“So much in regard to the first charge. Now for the second. I am accused of forgetting those ‘kind friends, who lifted me up from my low estate.’ Those friendly hands who helped me to the situation I now hold are, by no means, forgotten; they are deeply graven upon a grateful memory. While this pulse shall beat, and while this heart shall throb, the names of Barzello and Joram will, by me, be fondly cherished. Then there was much opposition from certain quarters. There were those who could not discern the propriety of my being elevated to an equality with those of greater wealth; and I am not sure, since the king has not seen fit to retrace his steps, but that he has lost the confidence of those concerned. Cousins! I am ever grateful to those kind friends who so nobly took me by the hand. I know well who they are, and I know well who they are not.”
“Surely our young instructor is becoming eloquent,” said Scribbo, rather crestfallen.
“Yea, verily,” replied his brother; “and who can withstand such a mighty torrent of oratory? Let us away to the groves!” And Apgomer was left, for the time being, the sole occupant of the apartment.
Days, weeks, months, and years, have passed away, and the great day of examination has arrived—that day for which that youthful group has looked so long, with mingled feelings of pleasure and embarrassment. This day broke on the capital of Chaldea with unusual brightness. The sun shone brightly in a cloudless firmament, and Nature had put on her sweetest smile. In the vicinity of the king’s palace it was evident that something of more than ordinary interest was that day to be attended to. Officers hurried to and fro. Dignitaries bowed to one another with additional smiles. Groups of citizens of the better class appeared here and there, in earnest conversation. Magnificent chariots, drawn by fiery steeds, halted at the king’s gate about the third hour. A splendid national flag proudly waved on the high pinnacle of the students’ building, while each window presented ingenious mottoes appropriate for the occasion.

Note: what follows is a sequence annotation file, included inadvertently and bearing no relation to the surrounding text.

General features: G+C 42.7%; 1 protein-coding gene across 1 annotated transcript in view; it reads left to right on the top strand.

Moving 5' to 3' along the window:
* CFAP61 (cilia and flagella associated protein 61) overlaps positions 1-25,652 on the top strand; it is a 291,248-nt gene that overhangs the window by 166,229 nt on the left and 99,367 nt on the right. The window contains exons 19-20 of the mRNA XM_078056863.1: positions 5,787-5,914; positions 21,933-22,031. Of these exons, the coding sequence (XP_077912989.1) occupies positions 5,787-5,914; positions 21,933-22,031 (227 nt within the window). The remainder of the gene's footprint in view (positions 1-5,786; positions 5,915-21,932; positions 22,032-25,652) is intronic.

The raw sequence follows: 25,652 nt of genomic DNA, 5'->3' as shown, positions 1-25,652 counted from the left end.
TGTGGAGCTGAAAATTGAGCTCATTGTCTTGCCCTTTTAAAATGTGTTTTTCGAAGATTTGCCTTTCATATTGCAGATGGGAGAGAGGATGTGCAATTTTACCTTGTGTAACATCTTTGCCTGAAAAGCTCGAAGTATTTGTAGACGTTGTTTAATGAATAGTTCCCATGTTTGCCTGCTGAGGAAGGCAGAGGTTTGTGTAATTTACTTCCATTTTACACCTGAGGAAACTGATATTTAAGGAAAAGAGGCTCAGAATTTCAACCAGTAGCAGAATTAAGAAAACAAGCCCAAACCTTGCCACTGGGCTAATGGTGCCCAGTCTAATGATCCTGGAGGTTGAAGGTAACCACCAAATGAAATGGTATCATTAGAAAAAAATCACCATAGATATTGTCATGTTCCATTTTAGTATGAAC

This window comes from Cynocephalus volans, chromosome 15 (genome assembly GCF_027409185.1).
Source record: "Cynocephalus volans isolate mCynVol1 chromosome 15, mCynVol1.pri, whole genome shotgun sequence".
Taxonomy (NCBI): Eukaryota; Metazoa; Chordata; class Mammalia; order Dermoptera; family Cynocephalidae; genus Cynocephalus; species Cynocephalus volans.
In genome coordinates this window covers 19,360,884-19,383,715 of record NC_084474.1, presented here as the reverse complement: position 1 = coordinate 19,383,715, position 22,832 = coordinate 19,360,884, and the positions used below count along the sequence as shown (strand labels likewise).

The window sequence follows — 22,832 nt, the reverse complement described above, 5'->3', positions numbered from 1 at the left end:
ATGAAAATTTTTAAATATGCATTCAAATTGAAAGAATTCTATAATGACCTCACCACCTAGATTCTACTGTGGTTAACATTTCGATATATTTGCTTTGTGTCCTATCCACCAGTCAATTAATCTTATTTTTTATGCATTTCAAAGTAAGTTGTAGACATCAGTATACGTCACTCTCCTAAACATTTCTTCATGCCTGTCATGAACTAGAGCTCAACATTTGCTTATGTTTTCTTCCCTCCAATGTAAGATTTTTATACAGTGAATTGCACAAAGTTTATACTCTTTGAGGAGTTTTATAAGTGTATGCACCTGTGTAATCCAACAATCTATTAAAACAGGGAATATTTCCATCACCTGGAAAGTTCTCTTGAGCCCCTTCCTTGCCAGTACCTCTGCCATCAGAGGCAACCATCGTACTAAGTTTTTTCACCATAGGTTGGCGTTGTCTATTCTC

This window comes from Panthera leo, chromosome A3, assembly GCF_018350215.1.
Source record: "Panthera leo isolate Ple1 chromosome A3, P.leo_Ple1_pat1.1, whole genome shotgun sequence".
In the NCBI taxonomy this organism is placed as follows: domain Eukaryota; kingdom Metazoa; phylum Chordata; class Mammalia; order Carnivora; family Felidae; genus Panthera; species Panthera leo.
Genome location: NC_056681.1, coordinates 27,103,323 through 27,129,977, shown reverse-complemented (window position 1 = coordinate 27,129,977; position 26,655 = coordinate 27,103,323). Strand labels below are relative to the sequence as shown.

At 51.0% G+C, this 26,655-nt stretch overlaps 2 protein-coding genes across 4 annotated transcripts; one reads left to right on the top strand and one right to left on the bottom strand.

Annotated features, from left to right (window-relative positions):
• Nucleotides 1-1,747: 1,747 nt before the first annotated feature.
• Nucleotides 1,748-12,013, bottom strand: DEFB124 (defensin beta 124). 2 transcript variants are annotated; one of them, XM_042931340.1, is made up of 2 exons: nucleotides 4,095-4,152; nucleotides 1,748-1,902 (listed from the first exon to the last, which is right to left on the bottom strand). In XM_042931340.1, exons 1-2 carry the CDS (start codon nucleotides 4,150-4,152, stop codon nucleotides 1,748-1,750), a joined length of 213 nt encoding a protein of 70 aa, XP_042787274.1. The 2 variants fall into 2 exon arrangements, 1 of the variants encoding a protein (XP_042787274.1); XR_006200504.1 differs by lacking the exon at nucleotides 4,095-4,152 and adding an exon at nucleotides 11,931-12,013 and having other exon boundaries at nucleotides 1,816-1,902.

The place appointed by the king for the public examination of the students, was a magnificent audience room that stood within the royal grounds, and in close proximity to the palace. This apartment was finished in the highest perfection of art, and, in addition, on this occasion, was decorated with ornaments suitable for the day.
At an early stage, the room was well filled with the first of Babylon’s aristocracy, together with some few who had no just claim to title. Appropriate seats were reserved for the king and his attendants, who were soon expected to make their appearance. Among the number assembled there were many of the students’ parents. With but two or three exceptions, joy and good feeling appeared to be the expression of every countenance, while, with hearts free from envy and malice, they gazed on the comely forms of those before them. Among these smiling countenances might have been seen three individuals—a father, mother and daughter—who smiled, indeed, but whose smiles would never have convinced the beholder that they were an index to noble and generous hearts.